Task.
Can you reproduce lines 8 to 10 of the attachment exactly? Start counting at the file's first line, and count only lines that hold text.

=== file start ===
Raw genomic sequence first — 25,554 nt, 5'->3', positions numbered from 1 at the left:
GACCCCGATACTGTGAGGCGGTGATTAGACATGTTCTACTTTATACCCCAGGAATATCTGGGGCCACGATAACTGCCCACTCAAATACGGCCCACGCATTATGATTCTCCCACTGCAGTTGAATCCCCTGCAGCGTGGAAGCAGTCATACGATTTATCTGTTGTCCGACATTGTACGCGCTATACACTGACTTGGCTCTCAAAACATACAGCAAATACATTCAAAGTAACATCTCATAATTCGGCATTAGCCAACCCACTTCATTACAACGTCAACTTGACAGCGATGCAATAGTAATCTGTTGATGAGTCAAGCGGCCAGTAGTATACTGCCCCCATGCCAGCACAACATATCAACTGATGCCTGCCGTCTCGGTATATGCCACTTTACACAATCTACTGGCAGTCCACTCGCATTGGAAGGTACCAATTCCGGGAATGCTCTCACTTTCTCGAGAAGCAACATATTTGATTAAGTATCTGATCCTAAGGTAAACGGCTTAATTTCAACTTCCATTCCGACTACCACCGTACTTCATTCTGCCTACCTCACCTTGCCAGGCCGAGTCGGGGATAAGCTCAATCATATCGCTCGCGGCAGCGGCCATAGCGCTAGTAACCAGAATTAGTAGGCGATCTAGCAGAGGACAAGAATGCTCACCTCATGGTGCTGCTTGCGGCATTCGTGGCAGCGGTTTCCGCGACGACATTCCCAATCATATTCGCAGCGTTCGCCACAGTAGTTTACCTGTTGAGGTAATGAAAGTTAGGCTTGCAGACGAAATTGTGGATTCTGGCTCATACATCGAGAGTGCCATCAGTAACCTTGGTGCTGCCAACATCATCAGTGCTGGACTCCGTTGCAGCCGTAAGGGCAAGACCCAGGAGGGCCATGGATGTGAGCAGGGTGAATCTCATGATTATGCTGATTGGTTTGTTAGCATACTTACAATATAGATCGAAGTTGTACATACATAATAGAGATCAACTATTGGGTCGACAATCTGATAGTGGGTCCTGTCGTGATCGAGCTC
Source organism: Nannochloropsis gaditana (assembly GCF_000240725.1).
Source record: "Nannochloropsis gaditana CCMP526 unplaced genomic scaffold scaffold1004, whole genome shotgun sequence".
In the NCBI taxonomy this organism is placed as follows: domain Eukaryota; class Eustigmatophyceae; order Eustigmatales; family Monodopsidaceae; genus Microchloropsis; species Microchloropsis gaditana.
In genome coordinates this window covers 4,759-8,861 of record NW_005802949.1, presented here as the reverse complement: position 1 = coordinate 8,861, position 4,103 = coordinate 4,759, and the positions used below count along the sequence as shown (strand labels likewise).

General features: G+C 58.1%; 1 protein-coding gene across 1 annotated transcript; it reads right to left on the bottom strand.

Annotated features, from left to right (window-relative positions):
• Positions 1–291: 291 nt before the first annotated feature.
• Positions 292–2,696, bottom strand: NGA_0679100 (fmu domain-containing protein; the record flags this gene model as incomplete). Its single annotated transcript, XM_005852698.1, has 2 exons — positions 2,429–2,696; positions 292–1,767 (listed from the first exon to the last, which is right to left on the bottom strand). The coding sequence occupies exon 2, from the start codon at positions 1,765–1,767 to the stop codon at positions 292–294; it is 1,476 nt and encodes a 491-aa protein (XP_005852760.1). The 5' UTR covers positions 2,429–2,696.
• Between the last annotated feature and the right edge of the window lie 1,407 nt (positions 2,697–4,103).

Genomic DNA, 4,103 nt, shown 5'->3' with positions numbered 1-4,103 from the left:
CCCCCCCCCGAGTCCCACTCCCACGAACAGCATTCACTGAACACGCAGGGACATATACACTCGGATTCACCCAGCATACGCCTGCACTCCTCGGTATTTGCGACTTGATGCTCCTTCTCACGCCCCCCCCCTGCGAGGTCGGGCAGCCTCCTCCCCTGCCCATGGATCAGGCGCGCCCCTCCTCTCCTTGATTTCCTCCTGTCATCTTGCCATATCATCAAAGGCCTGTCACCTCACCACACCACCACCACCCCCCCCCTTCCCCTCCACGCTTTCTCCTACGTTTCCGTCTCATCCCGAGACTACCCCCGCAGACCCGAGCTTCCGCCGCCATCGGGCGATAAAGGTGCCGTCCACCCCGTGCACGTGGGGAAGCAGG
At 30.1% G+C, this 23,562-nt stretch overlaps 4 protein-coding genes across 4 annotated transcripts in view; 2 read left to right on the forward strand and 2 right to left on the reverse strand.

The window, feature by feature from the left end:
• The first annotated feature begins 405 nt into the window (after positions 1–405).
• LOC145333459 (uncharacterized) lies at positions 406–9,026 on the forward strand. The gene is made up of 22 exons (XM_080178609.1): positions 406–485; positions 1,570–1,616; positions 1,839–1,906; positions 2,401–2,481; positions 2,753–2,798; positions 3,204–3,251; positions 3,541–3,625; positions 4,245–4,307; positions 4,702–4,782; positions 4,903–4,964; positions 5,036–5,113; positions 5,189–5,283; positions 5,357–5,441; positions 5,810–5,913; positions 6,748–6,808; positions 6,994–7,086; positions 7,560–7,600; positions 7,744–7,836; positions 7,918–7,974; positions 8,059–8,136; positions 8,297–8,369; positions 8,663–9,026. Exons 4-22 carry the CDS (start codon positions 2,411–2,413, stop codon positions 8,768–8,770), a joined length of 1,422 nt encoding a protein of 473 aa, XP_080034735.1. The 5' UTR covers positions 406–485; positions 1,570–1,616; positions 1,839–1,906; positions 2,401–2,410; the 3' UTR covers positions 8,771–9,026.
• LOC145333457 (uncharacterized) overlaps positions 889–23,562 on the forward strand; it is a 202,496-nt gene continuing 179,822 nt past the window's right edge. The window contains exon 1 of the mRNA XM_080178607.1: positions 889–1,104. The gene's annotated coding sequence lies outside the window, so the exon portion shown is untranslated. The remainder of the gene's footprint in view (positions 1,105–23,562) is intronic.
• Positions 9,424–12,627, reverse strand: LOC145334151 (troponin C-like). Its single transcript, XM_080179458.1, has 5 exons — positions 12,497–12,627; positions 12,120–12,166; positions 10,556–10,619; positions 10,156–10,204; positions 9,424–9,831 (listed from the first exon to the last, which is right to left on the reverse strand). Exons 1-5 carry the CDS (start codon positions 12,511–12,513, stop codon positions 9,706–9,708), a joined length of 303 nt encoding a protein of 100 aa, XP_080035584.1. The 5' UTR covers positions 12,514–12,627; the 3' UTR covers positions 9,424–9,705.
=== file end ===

Annotated features, from left to right (window-relative positions):
• Positions 1–291: 291 nt before the first annotated feature.
• Positions 292–2,696, bottom strand: NGA_0679100 (fmu domain-containing protein; the record flags this gene model as incomplete). Its single annotated transcript, XM_005852698.1, has 2 exons — positions 2,429–2,696; positions 292–1,767 (listed from the first exon to the last, which is right to left on the bottom strand). The coding sequence occupies exon 2, from the start codon at positions 1,765–1,767 to the stop codon at positions 292–294; it is 1,476 nt and encodes a 491-aa protein (XP_005852760.1). The 5' UTR covers positions 2,429–2,696.